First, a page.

by
Karen Jones
@karjon
Can You Illustrate This Piece?

1. Read the details here
2. Send your art to posestoassist@adhocfiction.com

Rubric

It sleeps in the crook of my arm, head nestled into my chest. It's been three days now but we're surviving. I peel small strips of bark from the trees and it sucks the green tinged sap from the wood. Drops of water shed from the tips of leaves, I open its mouth to catch them. It cries sometimes. I think its the wind, brawling in the trees above us. I cup its ears and after a while it stops. Looks up at me. Smiles. Under shelter, I tell it stories. They fall from my mouth, inviolate and beautiful. These days seem to pass like years of dreaming and forgetting. It's funny. Back home. My name scrawled across newspapers. Official files, rubrics, questions, answers, stories - my name. Pages and pages of my name. Those same pages. Born here. Made from this very wood.
by
Tom Manson
@man_son15
Can You Illustrate This Piece?

1. Read the details here
2. Send your art to rubric@adhocfiction.com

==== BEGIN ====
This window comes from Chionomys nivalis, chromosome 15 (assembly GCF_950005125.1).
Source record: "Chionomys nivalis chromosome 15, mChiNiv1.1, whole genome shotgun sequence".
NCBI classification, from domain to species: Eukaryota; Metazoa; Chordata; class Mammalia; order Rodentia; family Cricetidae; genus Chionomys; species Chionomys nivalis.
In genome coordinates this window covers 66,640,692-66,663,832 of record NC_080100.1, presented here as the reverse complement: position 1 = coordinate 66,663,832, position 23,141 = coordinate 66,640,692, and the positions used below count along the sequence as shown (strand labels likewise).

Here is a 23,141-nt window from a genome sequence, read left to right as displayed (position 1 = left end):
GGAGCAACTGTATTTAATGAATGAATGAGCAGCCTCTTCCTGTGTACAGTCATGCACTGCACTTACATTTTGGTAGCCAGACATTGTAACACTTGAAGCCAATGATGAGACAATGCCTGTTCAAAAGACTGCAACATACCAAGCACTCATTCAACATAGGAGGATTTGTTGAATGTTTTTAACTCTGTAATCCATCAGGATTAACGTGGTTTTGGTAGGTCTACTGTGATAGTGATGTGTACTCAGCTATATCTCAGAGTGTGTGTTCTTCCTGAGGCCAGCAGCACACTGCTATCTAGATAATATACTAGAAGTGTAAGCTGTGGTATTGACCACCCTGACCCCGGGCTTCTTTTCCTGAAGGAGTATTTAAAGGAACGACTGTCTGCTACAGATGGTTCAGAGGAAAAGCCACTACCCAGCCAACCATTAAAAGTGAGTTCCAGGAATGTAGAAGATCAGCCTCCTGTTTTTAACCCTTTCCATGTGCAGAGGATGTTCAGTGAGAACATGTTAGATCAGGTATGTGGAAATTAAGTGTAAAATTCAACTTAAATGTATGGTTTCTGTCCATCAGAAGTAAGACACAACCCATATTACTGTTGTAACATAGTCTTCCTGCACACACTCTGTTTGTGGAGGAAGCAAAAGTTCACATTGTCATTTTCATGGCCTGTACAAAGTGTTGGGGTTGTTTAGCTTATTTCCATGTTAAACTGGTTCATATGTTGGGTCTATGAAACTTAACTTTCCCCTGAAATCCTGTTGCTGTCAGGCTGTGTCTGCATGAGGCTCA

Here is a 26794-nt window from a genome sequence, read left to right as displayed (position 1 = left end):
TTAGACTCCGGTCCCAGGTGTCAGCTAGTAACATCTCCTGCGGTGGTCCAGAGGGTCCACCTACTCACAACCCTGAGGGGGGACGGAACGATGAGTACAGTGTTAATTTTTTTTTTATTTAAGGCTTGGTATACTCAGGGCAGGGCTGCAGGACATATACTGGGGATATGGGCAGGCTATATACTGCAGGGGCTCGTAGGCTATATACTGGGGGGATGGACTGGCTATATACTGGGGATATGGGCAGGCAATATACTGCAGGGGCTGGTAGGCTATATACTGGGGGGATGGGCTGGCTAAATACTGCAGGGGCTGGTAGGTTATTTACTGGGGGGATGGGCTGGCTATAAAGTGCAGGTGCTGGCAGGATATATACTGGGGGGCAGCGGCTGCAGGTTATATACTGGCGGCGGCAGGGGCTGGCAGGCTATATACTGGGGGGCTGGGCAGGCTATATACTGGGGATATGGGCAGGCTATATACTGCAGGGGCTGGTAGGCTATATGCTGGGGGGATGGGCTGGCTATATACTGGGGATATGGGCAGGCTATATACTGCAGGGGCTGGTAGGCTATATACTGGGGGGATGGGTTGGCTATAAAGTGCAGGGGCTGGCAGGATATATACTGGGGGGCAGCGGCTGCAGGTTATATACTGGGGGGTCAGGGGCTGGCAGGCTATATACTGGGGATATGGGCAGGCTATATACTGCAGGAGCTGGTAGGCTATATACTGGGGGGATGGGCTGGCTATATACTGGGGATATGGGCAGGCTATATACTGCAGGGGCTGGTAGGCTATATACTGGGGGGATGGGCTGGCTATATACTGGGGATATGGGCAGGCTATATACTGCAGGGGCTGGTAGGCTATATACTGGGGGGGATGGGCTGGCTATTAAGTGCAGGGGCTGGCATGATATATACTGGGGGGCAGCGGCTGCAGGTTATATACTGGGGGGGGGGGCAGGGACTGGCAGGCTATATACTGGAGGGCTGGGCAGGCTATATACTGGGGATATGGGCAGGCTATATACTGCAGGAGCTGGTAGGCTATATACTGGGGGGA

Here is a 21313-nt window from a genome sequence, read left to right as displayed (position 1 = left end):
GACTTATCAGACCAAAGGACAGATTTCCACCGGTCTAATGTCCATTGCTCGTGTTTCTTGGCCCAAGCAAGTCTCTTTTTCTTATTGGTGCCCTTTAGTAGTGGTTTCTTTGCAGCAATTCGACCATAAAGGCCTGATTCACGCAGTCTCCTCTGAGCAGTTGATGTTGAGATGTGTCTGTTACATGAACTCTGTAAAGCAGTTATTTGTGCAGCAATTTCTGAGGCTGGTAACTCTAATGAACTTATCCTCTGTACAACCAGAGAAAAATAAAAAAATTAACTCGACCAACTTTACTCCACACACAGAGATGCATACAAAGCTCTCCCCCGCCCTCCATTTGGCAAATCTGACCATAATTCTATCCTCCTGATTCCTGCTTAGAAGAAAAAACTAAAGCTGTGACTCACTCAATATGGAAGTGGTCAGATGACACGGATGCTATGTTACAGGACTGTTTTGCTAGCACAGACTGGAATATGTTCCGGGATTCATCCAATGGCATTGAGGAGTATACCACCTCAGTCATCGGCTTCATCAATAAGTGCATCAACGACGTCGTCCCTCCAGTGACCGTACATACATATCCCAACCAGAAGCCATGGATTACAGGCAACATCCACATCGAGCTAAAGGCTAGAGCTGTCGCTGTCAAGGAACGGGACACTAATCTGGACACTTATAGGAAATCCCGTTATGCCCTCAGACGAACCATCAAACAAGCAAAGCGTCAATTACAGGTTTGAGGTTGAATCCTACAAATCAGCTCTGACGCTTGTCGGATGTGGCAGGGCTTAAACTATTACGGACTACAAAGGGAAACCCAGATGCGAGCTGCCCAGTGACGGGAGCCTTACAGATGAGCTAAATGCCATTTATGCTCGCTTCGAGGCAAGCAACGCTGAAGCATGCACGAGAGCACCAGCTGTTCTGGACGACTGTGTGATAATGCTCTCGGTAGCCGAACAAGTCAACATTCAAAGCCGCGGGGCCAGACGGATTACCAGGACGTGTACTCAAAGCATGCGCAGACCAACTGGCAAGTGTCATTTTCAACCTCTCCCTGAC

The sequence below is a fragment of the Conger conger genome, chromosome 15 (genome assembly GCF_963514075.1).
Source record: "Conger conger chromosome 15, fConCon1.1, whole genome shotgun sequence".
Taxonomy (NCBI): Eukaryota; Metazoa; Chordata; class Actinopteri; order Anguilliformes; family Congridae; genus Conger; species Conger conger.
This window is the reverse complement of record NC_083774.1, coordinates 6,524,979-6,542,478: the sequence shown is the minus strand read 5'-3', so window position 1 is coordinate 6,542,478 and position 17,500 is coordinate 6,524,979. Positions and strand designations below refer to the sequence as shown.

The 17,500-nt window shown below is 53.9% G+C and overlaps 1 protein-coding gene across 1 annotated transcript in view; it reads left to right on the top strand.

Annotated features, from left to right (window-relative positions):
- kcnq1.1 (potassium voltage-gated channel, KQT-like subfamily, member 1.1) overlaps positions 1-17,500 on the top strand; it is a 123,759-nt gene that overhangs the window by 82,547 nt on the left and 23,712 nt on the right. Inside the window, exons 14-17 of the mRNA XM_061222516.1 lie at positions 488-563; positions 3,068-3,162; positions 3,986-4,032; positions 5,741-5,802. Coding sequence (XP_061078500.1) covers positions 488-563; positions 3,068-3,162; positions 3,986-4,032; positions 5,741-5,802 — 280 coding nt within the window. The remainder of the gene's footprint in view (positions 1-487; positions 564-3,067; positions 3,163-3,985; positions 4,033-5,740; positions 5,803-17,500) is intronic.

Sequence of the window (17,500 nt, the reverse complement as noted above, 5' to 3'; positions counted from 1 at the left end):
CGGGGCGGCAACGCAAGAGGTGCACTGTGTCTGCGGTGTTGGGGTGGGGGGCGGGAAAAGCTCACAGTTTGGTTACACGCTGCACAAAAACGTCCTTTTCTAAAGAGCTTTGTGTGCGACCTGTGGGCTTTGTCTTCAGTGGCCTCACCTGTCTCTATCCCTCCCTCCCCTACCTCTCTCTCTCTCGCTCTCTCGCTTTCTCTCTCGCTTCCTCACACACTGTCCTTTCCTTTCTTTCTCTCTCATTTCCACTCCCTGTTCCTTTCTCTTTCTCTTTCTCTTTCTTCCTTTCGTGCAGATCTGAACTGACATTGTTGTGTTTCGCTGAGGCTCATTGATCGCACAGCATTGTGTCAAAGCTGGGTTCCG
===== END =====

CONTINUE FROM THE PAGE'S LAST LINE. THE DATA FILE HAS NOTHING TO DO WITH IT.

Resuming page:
Moving

When we moved Kieran's bed, we found a carpet of dust as thick as a fat man's finger, exactly the same shape and size as the bedframe. Dead skin, shed hairs, three red paperclips. "Have we got time to hoover?" I asked. I got a stare: "All the years we've lived here, NOW you want to do some housework?!" We had to step around Kieran on the stairs. I lightly bumped the top of his head with one of my boxes, “Ooh this is heavy!” No offer of help. He wouldn't talk to either of us as we drove off, just stared out the back passenger window. We followed the moving van, listening to Ken Bruce doing 'Pop Master'. Occasionally, we'd hear the odd right answer mumbled from behind us. We hoped the new place would bring happier times. My dad hadn't been the same since his accident at work.
by
Nick Black
@fuzzynick
Can You Illustrate This Piece?

1. Read the details here
2. Send your art to moving@adhocfiction.com

Crazy Angles

I came home and the house didn’t look the same anymore. It was set at crazy angles. When I opened the refrigerator, it slammed shut before I could choose my food. The water in the tub leaked out when I stepped in. The cat tried to climb up the kitchen floor to get her food, which eventually came to her. When the doorbell rang, it rang in strange tones and the man at the door wore his glasses crooked. He asked if I noticed that my house was going to fall. You came home and acted as if nothing had changed though your beer poured with ridiculous curves. “Tonight,” you said, “let’s try something different. Let’s have sex at crazy angles and see how it makes us feel.” “Crazy,” I said, and slipped off the couch and slid down the floor into the bedroom.